Leveraging intriguing effects of quantum theory for novel real-world applications is the inevitable goal of researchers who work on nanostructures. Even though todays’ market for photovoltaic devices is largely dominated by silicon, eventually nanowires composed of group-III and group-V elements are possible candidates for combining highest efficiencies and low cost. In their review article that appeared in pss (Rapid Research Letters) Ray LaPierre et al. present state-of-the-art knowledge and outline some of the most pressing limitations associated with using nanowires of III-V materials for solar energy harvesting.
Sample preparation techniques play an important role since they ultimately determine the quality of nanowires via their crystal structure and stacking faults: The efficiency is influenced by scattering or non-radiative recombination losses. After comparing the older and well-studied catalyst-assisted growth of III-V nanowires with self-assisted growth, a method motivated by the possibility to avoid contamination with metal catalysts, the authors point out that the latter is naturally compatible with integration on silicon.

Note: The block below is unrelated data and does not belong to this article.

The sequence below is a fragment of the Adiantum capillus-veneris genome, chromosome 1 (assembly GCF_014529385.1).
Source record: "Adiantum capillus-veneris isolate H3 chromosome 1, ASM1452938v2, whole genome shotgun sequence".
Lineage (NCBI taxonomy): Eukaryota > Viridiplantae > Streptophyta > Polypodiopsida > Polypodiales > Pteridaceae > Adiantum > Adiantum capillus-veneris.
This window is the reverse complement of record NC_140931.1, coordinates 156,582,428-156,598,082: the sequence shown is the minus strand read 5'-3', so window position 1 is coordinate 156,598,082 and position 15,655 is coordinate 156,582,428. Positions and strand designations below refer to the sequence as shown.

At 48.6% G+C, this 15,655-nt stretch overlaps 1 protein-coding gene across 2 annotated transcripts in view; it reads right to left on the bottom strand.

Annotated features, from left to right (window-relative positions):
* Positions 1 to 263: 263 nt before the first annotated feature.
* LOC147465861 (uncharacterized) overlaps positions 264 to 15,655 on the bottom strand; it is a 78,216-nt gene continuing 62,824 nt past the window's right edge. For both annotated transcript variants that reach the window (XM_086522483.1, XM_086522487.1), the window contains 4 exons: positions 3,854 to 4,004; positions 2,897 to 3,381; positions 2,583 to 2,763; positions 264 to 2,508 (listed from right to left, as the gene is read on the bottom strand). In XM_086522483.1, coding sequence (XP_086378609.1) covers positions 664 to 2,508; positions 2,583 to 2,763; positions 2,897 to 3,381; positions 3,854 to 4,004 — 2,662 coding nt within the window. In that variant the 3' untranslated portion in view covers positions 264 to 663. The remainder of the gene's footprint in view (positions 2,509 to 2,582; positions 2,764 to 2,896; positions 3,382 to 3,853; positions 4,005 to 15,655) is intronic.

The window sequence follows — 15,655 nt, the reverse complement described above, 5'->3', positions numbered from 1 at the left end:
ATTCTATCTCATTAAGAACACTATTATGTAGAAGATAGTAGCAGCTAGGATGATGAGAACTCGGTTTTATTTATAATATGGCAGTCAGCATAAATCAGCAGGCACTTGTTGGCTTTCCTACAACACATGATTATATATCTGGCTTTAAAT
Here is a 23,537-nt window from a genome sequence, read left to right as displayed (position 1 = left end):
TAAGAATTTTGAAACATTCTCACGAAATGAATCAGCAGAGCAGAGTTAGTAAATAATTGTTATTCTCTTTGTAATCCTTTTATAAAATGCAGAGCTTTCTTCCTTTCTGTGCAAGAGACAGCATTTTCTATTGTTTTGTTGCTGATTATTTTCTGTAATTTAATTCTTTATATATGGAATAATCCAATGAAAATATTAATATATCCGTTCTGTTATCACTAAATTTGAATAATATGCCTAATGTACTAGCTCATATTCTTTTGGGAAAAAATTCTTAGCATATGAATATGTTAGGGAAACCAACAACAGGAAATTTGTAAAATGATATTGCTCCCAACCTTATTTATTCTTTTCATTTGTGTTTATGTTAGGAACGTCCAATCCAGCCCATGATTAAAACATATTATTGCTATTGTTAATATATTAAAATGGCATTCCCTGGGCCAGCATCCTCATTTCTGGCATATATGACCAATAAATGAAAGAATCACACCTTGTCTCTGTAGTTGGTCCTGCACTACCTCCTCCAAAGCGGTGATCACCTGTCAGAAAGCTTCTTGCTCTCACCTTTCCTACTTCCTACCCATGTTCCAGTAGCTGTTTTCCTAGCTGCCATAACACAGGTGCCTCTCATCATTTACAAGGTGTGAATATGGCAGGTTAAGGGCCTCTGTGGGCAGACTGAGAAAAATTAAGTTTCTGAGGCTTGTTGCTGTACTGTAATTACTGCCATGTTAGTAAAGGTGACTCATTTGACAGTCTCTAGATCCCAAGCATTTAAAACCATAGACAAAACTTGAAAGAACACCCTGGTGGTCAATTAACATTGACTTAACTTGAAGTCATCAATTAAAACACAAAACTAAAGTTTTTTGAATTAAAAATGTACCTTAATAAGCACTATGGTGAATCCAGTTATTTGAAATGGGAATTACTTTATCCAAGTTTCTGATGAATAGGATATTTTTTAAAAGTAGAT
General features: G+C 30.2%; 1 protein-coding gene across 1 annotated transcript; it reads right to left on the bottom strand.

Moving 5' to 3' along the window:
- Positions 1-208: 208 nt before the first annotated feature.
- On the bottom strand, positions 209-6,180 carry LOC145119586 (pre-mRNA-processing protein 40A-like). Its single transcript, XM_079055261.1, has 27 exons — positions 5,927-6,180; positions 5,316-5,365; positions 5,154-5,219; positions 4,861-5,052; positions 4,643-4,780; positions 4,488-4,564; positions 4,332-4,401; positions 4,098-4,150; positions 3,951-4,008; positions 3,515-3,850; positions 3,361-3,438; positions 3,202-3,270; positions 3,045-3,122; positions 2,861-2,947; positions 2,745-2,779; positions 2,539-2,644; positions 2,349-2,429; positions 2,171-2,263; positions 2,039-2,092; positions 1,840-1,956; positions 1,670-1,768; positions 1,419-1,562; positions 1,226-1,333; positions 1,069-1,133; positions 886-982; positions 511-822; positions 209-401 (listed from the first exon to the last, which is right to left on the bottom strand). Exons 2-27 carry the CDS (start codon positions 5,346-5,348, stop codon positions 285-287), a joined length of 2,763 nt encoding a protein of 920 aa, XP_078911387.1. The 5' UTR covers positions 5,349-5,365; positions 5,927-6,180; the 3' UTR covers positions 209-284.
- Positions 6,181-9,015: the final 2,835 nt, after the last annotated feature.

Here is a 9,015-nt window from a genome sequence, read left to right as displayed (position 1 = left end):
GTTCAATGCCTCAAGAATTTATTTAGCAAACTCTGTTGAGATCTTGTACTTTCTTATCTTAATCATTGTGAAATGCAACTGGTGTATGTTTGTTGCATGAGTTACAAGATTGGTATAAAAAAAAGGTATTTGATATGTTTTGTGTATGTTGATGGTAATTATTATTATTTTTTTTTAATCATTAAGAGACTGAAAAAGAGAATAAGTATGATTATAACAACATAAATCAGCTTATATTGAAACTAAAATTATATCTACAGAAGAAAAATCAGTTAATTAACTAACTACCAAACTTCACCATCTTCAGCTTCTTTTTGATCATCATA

For actual applications in photovoltaic devices, however, it is not just the properties of individual wires that are important, but the interplay of diameter and distance in a large array of wires becomes relevant. LaPierre et al. discuss the anti-reflection properties of such arrays as well as the photocurrent density of entire devices. It is particularly interesting that nanowires are especially resistant to lattice mismatched growth: The strain can relax at the free surface, opening up enormous possibilities for band-gap engineering in hetero-structures.
The paper contains an elaborate compilation of solar cell performances reported in the literature and summarizes the most important challenges for nanowire-based photovoltaic devices. In particular, the authors suggest that widespread application of nanowires is promising for sunlight concentrator systems.
This review article will be part of a forthcoming Focus Issue of pss (Rapid Research Letters) (Link zu WOL, Artikelliste) on Semiconductor Nanowires that is guest-edited by Chennupati Jagadish, Lutz Geelhaar and Silvija Gradecak. The Call for Papers is currently still open for submissions (http://www.materialsviews.com/call-for-papers-focus-issue-semiconductor-nanowires-in-physica-status-solidi/) and will close May 31, 2013.